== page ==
I recently had the distinct pleasure of photographing the Society of American Foresters convention, this year held in Portland, Oregon, and I must say, it's quite refreshing to see how the face and core of the organization is adapting and evolving with the times and today's realities.
For one, while there was plenty of talk about forestry in the sense of its traditional paradigms - logging, lumber and industry - there was an equal, if not even more pronounced presence bubbling just underneath the surface discussing things like diversity, climate change and sustainability, including inspiring speeches by keynote speakers Oregon State University's Bob Lackey and Commonwealth of Virginia's Bettina Ring, who both made impassioned pleas for science and its relevancy in the forestry debate, from climate change to forestry and carbon management.
Additionally, and this was a surprise, was the number of minorities and women that were involved in the conference.
It was amazing.
In addition to the convention's first ever SAF Diversity & Inclusion Working Group - I walked in to photograph this meeting and it was Asian women and African-American women seeing eye to eye with white men and black men and Muslim women sitting at the same table with Native American and Hispanic constituents and talking about how they all fit and their roles in moving the space forward.
It was truly beautiful.
Another great sign of a growing industry and interest from a young crop of future foresters and ecologists was the traditional Conversation with the Chief, in which a question and answer session is set up with the standing chief of the U.S. Forest Service. This year, it was standing room only. Literally.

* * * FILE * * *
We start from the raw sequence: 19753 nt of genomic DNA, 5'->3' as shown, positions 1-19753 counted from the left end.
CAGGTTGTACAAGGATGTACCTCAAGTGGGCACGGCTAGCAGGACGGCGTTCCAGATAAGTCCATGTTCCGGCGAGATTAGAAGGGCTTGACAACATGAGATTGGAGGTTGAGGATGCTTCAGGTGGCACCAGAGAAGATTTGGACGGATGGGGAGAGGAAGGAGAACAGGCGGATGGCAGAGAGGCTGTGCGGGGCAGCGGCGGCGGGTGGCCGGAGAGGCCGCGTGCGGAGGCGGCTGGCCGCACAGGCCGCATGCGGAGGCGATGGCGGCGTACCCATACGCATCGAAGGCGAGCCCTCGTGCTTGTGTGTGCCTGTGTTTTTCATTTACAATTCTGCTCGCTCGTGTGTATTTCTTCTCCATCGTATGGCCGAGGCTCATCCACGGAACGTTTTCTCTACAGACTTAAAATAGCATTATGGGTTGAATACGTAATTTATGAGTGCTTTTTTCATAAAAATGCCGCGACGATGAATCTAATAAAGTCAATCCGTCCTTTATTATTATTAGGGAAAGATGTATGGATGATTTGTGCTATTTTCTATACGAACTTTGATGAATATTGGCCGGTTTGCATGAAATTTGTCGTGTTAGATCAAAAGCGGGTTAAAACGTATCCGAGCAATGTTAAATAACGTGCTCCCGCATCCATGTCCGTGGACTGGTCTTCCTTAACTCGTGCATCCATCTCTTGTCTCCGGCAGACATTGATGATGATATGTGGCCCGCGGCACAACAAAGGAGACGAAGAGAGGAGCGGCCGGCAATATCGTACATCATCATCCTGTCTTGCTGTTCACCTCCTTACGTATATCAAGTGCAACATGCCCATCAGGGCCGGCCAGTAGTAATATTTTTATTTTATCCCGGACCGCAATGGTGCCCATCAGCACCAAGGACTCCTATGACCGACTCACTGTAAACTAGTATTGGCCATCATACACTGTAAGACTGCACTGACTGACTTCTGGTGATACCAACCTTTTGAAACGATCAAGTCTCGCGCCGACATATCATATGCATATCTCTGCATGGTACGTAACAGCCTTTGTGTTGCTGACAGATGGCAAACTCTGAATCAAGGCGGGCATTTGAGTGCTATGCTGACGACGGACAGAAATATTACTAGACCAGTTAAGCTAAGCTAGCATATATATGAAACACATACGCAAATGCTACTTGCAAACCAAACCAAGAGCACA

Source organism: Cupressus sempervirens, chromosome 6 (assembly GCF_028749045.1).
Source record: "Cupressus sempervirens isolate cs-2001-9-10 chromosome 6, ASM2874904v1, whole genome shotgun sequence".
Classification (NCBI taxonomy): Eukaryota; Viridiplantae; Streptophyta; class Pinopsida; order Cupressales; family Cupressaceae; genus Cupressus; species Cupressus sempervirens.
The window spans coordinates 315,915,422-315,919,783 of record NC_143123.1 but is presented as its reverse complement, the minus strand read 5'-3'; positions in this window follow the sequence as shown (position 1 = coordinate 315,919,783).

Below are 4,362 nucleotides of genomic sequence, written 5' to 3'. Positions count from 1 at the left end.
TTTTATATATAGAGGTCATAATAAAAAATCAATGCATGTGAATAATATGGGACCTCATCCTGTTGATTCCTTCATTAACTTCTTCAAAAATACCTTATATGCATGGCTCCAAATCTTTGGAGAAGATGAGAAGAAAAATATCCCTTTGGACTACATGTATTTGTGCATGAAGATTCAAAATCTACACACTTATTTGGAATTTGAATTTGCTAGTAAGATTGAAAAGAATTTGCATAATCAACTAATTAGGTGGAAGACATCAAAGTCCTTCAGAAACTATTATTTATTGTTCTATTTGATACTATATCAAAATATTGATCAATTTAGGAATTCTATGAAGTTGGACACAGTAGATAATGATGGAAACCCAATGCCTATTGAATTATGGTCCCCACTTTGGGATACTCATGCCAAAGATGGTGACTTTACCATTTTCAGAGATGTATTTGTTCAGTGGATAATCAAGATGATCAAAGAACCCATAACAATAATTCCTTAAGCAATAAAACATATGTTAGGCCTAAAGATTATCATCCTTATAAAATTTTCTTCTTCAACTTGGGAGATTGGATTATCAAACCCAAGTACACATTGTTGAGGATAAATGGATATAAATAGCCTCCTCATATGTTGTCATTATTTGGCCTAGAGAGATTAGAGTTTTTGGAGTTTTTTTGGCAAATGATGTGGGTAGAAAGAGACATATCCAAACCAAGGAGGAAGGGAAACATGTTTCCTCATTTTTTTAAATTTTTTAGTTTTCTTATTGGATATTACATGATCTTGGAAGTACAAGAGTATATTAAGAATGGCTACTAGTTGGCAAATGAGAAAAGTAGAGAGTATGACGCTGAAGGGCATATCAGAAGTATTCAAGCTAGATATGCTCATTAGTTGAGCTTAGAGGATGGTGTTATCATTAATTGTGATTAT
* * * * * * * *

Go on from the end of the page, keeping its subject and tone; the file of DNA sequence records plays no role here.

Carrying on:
We walked in to hear Chief Vicki Christiansen and the seats filled up immediately. Staff had to bring in additional seating which still wasn't enough, and people ended up sitting on the ground and standing around the perimeter of the room to listen and engage with her.
It was another incredible display in the massive interest that is taking over the industry, and finally having a say in it, from all sectors including environmental, scientific community, minority community and the international community.
Needless to say, there was a dark period in the industry.
Not doubt about it.
This wasn't your average 'how can we make money off of trees' forestry conference. While there was certainly a good amount of that, there was an almost equal representation and sentiment expressing how can we work on the trees behalf just as much as the trees work on our behalf.
Judging by the conversations and discussions this weekend, the future of forestry is truly looking good.
I can't thank the Society of American Foresters enough for having me there. It was incredibly eye-opening and encouraging to hear the different viewpoint and witness the foundations being set for the future of our trees and how we manage them.
I (and I know I’m not the only one) left this weekend quite optimistic.